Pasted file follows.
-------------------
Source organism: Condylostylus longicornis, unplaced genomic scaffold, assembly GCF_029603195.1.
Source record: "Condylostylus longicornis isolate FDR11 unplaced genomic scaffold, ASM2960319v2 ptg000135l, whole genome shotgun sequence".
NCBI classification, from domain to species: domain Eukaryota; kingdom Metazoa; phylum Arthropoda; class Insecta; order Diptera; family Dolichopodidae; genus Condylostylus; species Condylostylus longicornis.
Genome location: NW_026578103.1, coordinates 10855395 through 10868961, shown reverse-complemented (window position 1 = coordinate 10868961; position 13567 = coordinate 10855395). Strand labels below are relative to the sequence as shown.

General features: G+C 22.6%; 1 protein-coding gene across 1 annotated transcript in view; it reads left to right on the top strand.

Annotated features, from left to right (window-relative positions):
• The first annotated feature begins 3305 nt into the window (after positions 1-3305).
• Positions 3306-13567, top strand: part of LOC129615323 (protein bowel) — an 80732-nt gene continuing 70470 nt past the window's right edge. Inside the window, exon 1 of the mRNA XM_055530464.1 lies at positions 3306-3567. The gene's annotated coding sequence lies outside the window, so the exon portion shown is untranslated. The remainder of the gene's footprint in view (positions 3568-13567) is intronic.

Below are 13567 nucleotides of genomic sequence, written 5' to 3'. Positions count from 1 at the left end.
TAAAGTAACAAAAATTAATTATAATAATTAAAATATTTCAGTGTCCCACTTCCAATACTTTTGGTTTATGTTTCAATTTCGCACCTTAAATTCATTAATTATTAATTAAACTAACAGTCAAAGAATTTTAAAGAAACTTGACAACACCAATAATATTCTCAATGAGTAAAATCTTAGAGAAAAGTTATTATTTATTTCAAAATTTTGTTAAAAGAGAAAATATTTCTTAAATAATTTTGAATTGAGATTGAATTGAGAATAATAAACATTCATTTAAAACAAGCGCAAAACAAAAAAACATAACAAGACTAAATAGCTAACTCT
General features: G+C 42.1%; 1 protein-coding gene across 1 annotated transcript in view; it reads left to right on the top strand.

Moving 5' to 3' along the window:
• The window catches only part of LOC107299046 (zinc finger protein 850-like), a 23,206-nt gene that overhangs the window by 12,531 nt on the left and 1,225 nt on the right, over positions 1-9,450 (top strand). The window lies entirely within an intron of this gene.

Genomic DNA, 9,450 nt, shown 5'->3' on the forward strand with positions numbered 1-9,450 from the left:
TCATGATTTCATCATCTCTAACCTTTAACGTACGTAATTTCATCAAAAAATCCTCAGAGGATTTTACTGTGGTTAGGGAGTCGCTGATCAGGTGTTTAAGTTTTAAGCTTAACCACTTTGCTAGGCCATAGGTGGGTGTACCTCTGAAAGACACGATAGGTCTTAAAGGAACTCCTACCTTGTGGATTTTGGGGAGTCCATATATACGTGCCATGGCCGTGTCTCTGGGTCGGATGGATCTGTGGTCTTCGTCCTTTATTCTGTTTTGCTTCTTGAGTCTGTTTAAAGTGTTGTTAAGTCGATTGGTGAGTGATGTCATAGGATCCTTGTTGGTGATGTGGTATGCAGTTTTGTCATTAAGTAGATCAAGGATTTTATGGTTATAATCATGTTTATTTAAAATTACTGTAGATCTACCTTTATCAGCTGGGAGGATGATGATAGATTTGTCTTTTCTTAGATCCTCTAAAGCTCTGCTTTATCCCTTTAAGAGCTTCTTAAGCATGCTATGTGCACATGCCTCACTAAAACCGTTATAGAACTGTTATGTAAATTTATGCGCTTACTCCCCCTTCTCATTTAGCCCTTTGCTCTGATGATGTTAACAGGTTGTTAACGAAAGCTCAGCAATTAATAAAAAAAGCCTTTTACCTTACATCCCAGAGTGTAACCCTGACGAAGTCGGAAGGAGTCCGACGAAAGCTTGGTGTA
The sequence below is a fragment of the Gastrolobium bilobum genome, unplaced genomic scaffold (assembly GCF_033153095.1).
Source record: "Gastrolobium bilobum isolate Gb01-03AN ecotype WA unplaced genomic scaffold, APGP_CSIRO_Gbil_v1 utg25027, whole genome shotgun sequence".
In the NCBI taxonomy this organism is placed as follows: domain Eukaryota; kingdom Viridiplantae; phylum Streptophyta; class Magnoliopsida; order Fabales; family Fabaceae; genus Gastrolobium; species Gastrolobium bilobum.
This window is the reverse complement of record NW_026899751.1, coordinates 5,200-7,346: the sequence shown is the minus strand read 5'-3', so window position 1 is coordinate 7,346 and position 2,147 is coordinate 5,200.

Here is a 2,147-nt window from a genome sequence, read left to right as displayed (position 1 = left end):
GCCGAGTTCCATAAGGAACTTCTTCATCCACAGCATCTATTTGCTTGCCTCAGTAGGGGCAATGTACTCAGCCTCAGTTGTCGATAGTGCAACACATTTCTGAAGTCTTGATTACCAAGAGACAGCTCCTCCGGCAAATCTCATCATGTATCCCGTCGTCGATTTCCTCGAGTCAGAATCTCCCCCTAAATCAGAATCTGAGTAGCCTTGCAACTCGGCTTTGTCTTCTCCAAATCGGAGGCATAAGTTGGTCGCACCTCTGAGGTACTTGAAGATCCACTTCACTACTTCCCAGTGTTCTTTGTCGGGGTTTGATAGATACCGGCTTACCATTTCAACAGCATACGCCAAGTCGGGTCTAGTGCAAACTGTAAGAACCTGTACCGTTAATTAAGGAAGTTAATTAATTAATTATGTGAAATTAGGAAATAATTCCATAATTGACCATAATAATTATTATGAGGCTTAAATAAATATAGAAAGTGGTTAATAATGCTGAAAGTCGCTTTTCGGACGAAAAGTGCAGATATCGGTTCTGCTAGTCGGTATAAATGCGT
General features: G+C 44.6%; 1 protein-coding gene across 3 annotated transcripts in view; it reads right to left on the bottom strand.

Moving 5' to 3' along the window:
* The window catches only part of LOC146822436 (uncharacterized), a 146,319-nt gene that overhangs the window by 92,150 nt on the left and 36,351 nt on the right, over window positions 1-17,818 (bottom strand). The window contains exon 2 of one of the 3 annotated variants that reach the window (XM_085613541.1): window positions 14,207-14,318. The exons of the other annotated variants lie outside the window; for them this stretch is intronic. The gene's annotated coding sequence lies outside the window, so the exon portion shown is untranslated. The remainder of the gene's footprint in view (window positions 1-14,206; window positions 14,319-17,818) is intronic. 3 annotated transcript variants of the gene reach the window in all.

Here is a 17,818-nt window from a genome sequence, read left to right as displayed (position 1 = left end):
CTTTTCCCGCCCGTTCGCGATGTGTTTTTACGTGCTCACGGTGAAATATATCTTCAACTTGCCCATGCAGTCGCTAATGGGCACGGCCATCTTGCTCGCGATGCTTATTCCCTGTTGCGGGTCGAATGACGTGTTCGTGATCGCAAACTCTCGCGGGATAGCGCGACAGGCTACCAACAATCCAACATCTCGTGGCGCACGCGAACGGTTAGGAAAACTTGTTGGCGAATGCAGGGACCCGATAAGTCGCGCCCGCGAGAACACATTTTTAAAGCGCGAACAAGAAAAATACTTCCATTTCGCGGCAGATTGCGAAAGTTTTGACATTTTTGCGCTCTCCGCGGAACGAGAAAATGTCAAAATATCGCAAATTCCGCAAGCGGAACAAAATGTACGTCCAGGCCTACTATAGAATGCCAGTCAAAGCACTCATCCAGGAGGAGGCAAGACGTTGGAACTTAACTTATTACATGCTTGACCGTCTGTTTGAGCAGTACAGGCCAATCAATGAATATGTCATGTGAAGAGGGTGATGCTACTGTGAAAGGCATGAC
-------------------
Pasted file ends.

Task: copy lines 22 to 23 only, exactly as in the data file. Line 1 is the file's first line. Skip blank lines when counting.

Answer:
General features: G+C 44.6%; 1 protein-coding gene across 3 annotated transcripts in view; it reads right to left on the bottom strand.

Moving 5' to 3' along the window: